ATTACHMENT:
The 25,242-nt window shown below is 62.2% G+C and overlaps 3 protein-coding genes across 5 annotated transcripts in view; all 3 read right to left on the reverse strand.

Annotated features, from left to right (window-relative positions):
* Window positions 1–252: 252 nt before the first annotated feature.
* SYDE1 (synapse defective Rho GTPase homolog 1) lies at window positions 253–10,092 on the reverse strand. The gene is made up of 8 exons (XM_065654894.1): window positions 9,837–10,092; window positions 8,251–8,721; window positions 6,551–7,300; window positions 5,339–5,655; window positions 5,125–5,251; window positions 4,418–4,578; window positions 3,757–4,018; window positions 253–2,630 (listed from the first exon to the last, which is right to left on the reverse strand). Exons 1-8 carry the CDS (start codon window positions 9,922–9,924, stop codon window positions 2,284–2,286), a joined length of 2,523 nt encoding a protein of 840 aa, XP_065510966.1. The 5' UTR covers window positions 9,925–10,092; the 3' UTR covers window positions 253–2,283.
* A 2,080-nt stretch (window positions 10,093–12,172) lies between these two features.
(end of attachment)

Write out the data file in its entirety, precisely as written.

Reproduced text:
The 25,242-nt window shown below is 62.2% G+C and overlaps 3 protein-coding genes across 5 annotated transcripts in view; all 3 read right to left on the reverse strand.

Annotated features, from left to right (window-relative positions):
* Window positions 1–252: 252 nt before the first annotated feature.
* SYDE1 (synapse defective Rho GTPase homolog 1) lies at window positions 253–10,092 on the reverse strand. The gene is made up of 8 exons (XM_065654894.1): window positions 9,837–10,092; window positions 8,251–8,721; window positions 6,551–7,300; window positions 5,339–5,655; window positions 5,125–5,251; window positions 4,418–4,578; window positions 3,757–4,018; window positions 253–2,630 (listed from the first exon to the last, which is right to left on the reverse strand). Exons 1-8 carry the CDS (start codon window positions 9,922–9,924, stop codon window positions 2,284–2,286), a joined length of 2,523 nt encoding a protein of 840 aa, XP_065510966.1. The 5' UTR covers window positions 9,925–10,092; the 3' UTR covers window positions 253–2,283.
* A 2,080-nt stretch (window positions 10,093–12,172) lies between these two features.